Florence is a 28 year old woman who takes care of her grandfather, a veteran who continues to live at home. Florence is not receiving compensation for the care she is providing, which includes daily supervision, cooking, maintaining the home and running errands.
The new Caregiver Recognition Benefit from the Canadian government will provide Florence with the monthly amount of $1,000 paid directly to her in acknowledgement of the care and support she provides.
This is the federal government’s own ‘scenario’ as to how their new monthly, tax-free benefit paid directly to a Veteran's caregiver, would work. The government is fulfilling its commitment to enhancing and simplifying support to Veterans' families and caregivers by replacing the Family Caregiver Relief Benefit with a monthly, tax-free benefit paid directly to a Veteran's caregiver.
Some might call that a form of basic income – it’s even indexed to inflation. As well, it gets to the heart of the debate about paid and unpaid work in families.
As the Basic Income Canada Network points out in its primer on Gender and Family, the ‘household’ or ‘care’ economy “functions right alongside the ‘market’ economy of business and jobs.”
“It’s an essential part of our health, wellbeing and social cohesion. It includes the work of cooking, cleaning, shopping, laundry, home maintenance, repairs and improvements that are a necessary part of life and the work of raising children, caring for each other and building relationships and communities – all the things that make life worth living.”
Another form of basic income – the Canada Child Benefit – can also be considered here: In Canada, when a lone mother’s children reach 18 years of age, the family loses child benefits, a form of basic income, and all family members become more vulnerable to poverty and its effects, like school drop-out.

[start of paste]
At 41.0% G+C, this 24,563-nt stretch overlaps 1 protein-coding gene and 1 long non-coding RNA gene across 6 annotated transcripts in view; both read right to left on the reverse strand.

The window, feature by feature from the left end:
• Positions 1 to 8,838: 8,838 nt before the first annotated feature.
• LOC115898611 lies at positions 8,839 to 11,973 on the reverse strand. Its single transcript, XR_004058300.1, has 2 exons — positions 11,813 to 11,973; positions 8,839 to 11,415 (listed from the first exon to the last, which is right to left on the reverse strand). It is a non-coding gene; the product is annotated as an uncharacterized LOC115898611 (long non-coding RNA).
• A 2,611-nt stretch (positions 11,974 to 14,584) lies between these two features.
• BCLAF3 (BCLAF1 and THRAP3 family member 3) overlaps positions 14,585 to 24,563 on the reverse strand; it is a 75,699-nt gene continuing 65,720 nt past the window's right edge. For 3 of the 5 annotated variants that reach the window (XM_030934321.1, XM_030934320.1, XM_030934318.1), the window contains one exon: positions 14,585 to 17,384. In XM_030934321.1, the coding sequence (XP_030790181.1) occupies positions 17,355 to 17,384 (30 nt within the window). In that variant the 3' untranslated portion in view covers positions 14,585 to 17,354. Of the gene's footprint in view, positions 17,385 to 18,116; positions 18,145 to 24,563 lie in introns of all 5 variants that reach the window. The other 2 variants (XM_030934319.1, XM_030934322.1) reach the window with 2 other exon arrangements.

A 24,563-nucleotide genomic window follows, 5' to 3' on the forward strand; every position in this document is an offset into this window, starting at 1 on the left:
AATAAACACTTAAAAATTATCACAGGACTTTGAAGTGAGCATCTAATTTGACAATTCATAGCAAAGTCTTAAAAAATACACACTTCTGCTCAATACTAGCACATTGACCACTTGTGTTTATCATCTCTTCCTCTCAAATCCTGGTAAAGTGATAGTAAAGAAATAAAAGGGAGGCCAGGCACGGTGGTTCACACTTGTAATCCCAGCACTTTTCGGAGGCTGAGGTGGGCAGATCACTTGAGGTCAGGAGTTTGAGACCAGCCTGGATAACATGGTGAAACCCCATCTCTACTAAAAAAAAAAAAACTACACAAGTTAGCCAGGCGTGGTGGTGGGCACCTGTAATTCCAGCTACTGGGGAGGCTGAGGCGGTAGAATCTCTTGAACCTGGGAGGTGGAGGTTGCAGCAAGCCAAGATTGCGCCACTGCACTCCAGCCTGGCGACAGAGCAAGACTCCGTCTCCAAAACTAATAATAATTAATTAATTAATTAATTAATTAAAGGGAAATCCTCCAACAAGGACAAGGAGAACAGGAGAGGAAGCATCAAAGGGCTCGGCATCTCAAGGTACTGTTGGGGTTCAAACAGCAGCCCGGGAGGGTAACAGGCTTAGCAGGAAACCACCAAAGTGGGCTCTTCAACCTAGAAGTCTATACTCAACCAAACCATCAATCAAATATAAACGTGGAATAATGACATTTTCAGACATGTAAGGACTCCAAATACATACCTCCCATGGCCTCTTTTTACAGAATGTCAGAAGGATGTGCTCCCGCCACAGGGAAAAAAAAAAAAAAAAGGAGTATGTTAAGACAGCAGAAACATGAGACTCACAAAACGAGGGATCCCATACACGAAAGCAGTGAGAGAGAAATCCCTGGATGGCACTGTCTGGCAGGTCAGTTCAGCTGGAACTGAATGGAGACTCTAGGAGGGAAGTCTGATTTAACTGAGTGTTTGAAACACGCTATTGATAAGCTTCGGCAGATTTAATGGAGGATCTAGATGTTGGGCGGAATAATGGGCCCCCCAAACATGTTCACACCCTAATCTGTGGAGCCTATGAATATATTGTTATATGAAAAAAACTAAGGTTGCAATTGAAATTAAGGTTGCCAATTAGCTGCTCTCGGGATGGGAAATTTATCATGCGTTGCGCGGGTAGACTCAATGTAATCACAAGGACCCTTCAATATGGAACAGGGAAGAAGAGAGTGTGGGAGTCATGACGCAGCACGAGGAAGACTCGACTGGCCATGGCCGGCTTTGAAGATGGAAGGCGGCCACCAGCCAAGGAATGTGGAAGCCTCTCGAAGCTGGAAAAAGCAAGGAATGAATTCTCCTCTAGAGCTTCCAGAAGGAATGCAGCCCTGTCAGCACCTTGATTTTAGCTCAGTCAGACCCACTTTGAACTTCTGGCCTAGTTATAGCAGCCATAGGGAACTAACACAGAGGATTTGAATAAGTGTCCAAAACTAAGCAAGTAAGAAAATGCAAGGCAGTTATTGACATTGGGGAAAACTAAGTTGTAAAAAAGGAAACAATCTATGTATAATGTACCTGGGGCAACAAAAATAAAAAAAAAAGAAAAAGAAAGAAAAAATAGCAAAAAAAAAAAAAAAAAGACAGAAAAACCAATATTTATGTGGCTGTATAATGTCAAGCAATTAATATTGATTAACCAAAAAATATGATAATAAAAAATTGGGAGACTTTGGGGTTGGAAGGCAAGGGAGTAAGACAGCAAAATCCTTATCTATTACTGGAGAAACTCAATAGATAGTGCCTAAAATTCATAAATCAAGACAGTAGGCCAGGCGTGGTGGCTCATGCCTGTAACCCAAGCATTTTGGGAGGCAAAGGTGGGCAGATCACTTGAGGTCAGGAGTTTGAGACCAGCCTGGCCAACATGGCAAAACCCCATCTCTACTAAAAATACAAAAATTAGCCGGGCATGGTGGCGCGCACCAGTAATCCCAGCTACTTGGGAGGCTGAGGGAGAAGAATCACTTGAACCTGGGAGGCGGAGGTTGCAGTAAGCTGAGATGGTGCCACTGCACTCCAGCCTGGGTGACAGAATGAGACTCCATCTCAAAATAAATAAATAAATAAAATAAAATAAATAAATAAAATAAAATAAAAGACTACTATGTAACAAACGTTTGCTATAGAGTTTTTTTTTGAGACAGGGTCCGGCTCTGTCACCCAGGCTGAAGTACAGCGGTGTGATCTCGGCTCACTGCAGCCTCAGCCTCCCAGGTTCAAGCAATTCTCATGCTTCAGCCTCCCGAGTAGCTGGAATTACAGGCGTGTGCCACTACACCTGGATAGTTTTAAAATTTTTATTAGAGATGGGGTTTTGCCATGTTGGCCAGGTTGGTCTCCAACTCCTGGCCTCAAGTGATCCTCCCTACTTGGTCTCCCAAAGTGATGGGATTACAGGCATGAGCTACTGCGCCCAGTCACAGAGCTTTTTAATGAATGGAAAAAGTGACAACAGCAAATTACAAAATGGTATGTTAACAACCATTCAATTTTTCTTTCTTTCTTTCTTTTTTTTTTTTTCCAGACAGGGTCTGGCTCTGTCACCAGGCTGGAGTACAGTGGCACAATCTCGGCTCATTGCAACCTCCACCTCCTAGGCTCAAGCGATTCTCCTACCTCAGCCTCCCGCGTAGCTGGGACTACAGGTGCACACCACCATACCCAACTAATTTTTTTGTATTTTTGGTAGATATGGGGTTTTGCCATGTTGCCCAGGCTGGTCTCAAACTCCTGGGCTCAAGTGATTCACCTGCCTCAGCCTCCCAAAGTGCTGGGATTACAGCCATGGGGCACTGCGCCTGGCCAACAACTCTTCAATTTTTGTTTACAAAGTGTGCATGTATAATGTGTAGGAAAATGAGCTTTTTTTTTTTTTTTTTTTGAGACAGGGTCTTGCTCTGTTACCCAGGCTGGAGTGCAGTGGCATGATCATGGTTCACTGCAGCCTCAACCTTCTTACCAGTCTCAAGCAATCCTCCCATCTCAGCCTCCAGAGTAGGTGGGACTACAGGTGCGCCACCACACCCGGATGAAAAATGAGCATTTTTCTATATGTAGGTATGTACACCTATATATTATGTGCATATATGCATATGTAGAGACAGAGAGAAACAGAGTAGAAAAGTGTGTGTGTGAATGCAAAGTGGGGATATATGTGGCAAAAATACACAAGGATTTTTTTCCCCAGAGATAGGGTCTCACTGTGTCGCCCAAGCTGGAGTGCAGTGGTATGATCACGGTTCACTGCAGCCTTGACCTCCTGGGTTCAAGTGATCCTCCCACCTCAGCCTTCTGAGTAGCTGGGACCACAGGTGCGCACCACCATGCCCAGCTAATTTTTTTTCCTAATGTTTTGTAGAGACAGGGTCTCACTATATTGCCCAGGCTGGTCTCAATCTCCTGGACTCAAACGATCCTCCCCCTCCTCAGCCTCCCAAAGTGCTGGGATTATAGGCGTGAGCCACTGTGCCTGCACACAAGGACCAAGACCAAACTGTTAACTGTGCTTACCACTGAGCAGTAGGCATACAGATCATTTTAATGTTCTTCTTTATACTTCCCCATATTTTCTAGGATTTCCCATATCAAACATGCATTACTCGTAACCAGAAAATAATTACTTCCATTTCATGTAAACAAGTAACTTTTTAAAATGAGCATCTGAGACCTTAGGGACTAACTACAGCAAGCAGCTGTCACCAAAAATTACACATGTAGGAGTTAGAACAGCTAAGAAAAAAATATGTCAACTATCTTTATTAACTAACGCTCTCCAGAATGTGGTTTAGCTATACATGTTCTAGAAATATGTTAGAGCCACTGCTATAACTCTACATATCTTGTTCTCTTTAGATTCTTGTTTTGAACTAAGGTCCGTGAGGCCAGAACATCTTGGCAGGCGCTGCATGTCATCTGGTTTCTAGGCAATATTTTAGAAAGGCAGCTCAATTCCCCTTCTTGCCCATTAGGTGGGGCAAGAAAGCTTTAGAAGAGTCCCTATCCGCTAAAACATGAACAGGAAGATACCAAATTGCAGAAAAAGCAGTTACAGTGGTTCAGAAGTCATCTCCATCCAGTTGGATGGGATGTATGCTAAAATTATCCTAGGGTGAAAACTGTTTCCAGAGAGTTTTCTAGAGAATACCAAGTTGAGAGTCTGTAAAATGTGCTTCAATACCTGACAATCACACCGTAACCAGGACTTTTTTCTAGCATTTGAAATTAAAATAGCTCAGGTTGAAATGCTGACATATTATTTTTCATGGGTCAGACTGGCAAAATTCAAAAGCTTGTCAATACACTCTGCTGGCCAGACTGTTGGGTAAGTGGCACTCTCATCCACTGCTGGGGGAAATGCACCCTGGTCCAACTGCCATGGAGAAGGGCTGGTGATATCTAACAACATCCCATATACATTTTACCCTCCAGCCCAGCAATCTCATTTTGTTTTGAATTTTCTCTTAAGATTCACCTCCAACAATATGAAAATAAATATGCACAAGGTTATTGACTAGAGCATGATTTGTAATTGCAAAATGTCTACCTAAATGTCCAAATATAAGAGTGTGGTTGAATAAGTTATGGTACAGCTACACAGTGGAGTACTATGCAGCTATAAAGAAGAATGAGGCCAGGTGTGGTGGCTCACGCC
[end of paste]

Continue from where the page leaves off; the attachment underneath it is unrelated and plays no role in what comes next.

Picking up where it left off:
The proposed changes for veteran’s families were “specifically requested by the veterans caregiver stakeholder community,” according to a press release, suggesting an appetite for this form of income floor for families.
- $187.3 million over six years to create the Caregiver Recognition Benefit to provide $1,000 per month to caregivers of ill and injured Veterans to better recognize their vital role.
- This new tax-free benefit of $1,000 a month will be paid directly to a Veteran's caregiver.
- This benefit will be indexed annually to keep pace with inflation.
- These changes will provide additional support to Veterans and their families and recognizes the integral role of the caregiver in the Veteran's well-being
- The definition of a Caregiver is a person 18 years of age or older who plays an essential role in the provision or coordination of ongoing care for that Veteran in the Veteran’s home, for which that person received no other forms of remuneration